committee needs to have a clear understanding of the state process for
                                   planning major improvement projects.
                                   8. Integrate Local and Regional Multi-modal Needs with the STH
                                      26 Corridor Plan
                                   Multi-modal elements such as bike, pedestrian, snowmobile, and other
                                   trails have been identified as important to the local transportation
                                   system and quality of life for communities along STH 26. The
                                   importance of these facilities is apparent in state, county, and local
                                   trail and land use plans. Ideally, these facilities would be integrated
                                   and connected to create a continuous system of trails and designated
                                   routes within the region.
                                   In the cities of Milton, Jefferson, and Watertown where the entire city
                                   will be bypassed, the new alignment has the potential to affect multi-
                                   modal transportation needs. One impact that communities and
                                   WisDOT can work collaboratively to avoid is the barrier effect. In
                                   reference to transportation projects, the barrier effect is created when a
                                   new or expanded highway separates adjacent land uses. The barrier
                                   effect can be psychological or physical. In communities where
                                   residential growth is planned on both sides of STH 26 (either the
                                   existing or new alignment), special consideration should be given to
                                   linking the developments and avoiding the barrier effect.
                                   9. Protect Natural and Scenic Resources on STH 26
                                   The STH 26 improvements, particularly the bypasses, will create a
                                   profound visual and physical environmental change to the landscape.
                                   Working collaboratively, communities and WisDOT can maximize the
                                   benefits of this project by identifying scenic viewsheds from the
                                   perspective of existing and new transportation facilities. In addition to
                                   protecting the already identified significant areas, wetlands,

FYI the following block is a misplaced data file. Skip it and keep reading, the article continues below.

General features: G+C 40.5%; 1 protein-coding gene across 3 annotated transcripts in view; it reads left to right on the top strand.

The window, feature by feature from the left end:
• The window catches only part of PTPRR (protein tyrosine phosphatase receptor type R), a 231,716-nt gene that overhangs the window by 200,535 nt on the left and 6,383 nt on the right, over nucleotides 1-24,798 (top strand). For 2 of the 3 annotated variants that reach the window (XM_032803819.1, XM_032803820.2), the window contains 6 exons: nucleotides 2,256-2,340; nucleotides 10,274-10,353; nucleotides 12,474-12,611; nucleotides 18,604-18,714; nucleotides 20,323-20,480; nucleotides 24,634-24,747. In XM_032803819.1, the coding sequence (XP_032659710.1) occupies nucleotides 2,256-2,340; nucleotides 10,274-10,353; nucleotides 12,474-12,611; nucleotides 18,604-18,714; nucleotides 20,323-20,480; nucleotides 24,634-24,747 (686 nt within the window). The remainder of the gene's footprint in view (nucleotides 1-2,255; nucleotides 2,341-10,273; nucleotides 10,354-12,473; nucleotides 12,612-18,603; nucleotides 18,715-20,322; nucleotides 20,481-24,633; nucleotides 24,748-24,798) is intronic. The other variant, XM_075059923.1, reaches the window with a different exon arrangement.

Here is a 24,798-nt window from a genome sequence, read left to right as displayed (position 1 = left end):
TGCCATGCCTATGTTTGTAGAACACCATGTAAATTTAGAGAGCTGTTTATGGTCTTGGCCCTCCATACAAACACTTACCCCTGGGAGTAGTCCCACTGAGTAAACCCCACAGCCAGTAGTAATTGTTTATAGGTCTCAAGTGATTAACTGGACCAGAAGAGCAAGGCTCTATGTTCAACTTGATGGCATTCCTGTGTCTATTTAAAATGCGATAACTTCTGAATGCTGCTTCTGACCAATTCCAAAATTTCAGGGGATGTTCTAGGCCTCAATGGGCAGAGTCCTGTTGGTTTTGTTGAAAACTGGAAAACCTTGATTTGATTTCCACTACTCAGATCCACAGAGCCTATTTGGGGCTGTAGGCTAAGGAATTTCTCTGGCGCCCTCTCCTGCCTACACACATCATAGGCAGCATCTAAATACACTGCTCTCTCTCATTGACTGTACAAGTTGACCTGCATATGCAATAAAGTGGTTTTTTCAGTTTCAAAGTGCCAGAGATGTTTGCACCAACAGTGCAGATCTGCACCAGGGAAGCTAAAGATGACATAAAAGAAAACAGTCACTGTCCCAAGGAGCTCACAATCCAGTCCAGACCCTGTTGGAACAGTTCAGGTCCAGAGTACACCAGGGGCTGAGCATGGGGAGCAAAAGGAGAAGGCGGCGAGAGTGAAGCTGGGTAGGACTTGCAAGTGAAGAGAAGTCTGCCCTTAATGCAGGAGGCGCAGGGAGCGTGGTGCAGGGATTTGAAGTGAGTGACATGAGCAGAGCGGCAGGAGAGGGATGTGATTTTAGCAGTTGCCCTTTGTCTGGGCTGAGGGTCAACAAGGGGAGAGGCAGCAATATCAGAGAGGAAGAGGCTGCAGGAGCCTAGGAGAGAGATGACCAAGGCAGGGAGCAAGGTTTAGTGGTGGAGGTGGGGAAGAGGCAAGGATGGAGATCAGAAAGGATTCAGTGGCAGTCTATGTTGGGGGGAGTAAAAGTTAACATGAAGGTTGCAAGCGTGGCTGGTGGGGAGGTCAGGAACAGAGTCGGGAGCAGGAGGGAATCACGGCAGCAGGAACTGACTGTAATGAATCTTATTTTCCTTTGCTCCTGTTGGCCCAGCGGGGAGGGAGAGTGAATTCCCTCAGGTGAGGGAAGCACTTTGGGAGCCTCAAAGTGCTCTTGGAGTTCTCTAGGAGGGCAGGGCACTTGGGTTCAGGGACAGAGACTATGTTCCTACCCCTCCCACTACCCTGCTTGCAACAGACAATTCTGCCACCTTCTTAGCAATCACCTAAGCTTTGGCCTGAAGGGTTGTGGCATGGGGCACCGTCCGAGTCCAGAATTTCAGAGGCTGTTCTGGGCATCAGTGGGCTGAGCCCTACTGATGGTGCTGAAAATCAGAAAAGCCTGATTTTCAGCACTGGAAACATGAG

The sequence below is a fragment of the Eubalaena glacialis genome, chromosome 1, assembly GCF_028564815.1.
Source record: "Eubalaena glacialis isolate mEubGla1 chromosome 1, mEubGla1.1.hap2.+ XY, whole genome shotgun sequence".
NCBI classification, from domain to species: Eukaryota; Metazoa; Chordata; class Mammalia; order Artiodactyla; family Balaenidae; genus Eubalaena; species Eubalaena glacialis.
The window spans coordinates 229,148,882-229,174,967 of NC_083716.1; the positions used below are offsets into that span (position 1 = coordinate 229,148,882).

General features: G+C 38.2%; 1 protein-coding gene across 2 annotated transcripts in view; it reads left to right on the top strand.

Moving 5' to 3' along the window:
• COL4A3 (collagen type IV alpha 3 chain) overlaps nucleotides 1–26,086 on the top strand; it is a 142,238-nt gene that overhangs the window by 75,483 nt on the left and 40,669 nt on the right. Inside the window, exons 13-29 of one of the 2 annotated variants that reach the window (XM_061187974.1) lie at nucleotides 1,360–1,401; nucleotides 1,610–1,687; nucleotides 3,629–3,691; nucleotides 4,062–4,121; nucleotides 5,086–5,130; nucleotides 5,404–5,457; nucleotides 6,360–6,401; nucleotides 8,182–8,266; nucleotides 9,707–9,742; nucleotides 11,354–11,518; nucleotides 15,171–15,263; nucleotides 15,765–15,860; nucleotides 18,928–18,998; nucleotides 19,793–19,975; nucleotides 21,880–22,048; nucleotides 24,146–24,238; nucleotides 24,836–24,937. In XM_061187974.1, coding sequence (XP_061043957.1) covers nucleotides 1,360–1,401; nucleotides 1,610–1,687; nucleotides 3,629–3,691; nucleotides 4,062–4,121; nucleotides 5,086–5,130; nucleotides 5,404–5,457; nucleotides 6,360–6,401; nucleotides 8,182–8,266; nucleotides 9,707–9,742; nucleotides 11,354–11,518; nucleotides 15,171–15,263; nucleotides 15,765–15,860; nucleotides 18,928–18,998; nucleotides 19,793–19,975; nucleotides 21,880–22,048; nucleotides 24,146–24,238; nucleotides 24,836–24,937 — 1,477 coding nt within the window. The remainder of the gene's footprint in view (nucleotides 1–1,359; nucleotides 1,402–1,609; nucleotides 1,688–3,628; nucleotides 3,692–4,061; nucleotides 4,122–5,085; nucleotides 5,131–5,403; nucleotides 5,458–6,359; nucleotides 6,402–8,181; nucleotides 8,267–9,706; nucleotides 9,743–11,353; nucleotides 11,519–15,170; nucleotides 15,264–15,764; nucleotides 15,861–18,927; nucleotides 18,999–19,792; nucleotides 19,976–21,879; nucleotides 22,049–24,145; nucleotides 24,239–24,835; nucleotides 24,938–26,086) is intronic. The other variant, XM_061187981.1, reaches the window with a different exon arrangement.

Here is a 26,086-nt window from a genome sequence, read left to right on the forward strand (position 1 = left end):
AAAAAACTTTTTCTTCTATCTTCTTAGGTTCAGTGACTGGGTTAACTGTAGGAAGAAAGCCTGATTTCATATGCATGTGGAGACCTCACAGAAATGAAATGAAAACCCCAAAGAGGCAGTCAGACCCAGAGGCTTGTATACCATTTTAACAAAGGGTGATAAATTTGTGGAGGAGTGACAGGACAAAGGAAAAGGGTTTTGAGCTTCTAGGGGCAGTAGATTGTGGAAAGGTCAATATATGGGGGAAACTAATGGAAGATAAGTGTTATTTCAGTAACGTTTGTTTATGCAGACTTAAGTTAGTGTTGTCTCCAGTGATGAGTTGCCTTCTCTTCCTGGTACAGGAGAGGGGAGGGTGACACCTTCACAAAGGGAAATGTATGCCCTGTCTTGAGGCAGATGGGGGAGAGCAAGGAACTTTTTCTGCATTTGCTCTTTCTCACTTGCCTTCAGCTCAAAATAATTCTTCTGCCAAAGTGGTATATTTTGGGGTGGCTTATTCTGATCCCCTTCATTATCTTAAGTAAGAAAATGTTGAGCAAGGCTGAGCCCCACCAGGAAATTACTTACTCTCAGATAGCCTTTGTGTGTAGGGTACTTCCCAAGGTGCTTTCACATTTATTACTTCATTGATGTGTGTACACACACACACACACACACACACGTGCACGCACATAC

archeological sites, and historical sites should also be identified for
                                   preservation. WisDOT and local units of government can also employ
                                   Visual Impact Assessment (VIA) methodology to new transportation
                                   and other construction projects to preserve or enhance existing
                                   aesthetic resources.
                                   10. Minimize STH 26 Impacts on Agriculture
                                   Both positive and negative impacts will result from the conversion of
                                   agricultural land to road right-of-way and more intense land uses such
                                   as industrial and residential development. Issues of increasing
                                   importance to agriculture along STH 26 will include access to
                                   agricultural fields, impacts of erosion and storm water drainage from
                                   the highway expansion project new development, and conversion of

STH 26 Corridor Plan                                                                          AWIDOT0167.00
Wisconsin Department of Transportation, District 1                                                   Page 7
                                   land from agriculture to other uses. Communities should ensure the
                                   continued viability of agriculture through local zoning ordinances,
                                   siting complementary land uses in agricultural areas, and enhancing
                                   local market opportunities.
                                   Effective techniques that can be employed to slow the reduction of
                                   agricultural land use include conservation easements, purchase of
                                   development rights (PDR) programs and transfer of development
                                   rights (TDR) programs, and agriculture zoning used in conjunction
                                   with development clustering techniques and/or density limits.